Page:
Having lived in varied European and American cultures with multiple identities reflecting her life passages, Bate Tichenor recognized the Pre-Columbian cycles of creation, destruction, and resurrection that echoed the events of the catastrophes of her own life mounted within the dismantling and reconstructive context of two World Wars. The openness of Mexico at that time fueled her personal expectations of a future filled with endless artistic inspiration in a truly new world founded upon metaphysics, where a movement of societal, political, and spiritual ideals were being immortalized in the arts.

At the time of Bate Tichenor's move to Mexico in 1953, she began what would become a lifetime journey through her art and mysticism, inspired by her belief in ancestral spirits, to achieve self-realization. While painting alone and in isolation, she removed her familiar and societal masks to find her own personal human and spiritual identities; she would then reposition those hidden identities with new masks and characters in her paintings that represented her own sacred beliefs and truths. This guarded internal process of self-discovery and fulfillment was allegorically portrayed with a cast of mythological characters engaged in magical settings. She painted a dramatization of her own life and quests on canvas through an expressive visual language and an artistic vocabulary that she kept secret.

In 1958, she participated in the First Salon of Women's Art at the Galerías Excelsior of Mexico, together with Carrington, Rahon, Varo, and other contemporary women painters of her era. That same year, she bought the Contembo ranch near the remote village of Ario de Rosales, Michoacán where she painted reclusively with her extensive menagerie of pets until 1978.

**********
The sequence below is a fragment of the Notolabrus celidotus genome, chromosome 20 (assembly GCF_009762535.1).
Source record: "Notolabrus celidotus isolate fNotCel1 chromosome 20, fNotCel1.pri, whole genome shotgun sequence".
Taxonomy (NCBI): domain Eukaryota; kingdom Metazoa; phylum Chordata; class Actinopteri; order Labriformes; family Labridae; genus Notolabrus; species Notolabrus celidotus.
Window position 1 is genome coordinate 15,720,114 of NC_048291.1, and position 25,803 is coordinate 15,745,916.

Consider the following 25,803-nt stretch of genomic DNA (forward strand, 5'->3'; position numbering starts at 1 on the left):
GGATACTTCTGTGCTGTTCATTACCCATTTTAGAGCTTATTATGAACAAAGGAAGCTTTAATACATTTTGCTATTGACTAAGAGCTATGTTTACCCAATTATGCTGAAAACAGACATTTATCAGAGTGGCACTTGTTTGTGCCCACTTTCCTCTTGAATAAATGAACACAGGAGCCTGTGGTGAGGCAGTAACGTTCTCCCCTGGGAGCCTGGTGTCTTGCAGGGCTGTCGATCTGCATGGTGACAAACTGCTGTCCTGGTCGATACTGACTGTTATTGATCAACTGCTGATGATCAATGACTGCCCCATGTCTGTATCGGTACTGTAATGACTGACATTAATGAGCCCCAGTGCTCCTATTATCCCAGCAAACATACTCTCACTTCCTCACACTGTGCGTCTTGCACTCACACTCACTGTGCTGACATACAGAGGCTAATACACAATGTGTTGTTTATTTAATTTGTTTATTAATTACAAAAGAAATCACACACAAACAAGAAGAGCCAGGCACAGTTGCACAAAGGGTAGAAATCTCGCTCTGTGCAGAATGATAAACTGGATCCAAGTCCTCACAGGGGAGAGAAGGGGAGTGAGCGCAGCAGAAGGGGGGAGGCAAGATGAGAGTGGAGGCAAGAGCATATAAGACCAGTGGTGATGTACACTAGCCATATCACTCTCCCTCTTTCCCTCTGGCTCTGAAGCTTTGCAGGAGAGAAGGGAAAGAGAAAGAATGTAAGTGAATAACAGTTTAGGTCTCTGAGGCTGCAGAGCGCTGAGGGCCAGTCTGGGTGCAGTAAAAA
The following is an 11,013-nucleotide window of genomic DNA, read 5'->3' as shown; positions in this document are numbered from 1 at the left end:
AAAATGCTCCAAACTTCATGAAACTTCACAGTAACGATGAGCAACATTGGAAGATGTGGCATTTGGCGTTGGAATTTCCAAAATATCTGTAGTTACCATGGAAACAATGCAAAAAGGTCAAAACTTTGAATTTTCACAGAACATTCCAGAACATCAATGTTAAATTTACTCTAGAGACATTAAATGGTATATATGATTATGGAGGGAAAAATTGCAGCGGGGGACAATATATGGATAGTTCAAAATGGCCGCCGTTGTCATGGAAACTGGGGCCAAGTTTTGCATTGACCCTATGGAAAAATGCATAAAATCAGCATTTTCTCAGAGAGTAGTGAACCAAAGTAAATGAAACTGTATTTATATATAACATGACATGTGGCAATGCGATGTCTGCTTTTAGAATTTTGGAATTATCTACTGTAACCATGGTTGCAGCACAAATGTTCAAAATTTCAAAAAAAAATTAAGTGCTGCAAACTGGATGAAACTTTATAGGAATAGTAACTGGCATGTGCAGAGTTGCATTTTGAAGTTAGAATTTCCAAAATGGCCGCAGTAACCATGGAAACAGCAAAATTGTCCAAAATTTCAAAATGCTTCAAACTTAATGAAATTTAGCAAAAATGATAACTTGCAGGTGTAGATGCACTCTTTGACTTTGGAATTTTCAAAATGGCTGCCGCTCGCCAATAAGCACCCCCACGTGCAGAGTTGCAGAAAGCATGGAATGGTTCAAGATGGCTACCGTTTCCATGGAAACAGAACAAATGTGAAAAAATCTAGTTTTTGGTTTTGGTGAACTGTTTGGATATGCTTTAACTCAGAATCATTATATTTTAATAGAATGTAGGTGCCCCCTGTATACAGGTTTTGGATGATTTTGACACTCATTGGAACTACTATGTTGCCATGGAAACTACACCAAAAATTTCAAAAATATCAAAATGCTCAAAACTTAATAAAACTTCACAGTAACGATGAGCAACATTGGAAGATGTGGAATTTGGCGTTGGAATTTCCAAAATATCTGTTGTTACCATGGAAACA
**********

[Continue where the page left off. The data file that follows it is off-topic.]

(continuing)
Bate Tichenor counted painters Carrington, Alan Glass, Zachary Selig and artist Pedro Friedeberg among her closest friends and artistic contemporaries in Mexico.

Between 1982 and 1984, Bate Tichenor lived in Rome and painted a series of paintings titled Masks, Spiritual Guides, and Dual Deities. Her final years were spent at her home in San Miguel de Allende, Guanajuato, Mexico.

Contembo Ranch

The architecture of Bate Tichenor's house at Contembo Ranch in Michoacán was a simple Tuscan-style country villa cross-shaped designed brick and adobe two-story structure that she built with her Purépechan lover Roberto in 1958. Ario de Rosales was named “place where something was sent to be said” in the Purépecha language. Bate Tichenor became an artistic channel for the place that she chose to call her home.

Many of the faces and bodies of her magical creatures in her paintings were based upon her assorted terriers, chihuahuas, and Italian mastiffs, sheep, goats, monkeys, parrots, iguanas, snakes, horses, cows, and local Purépecha servants and friends.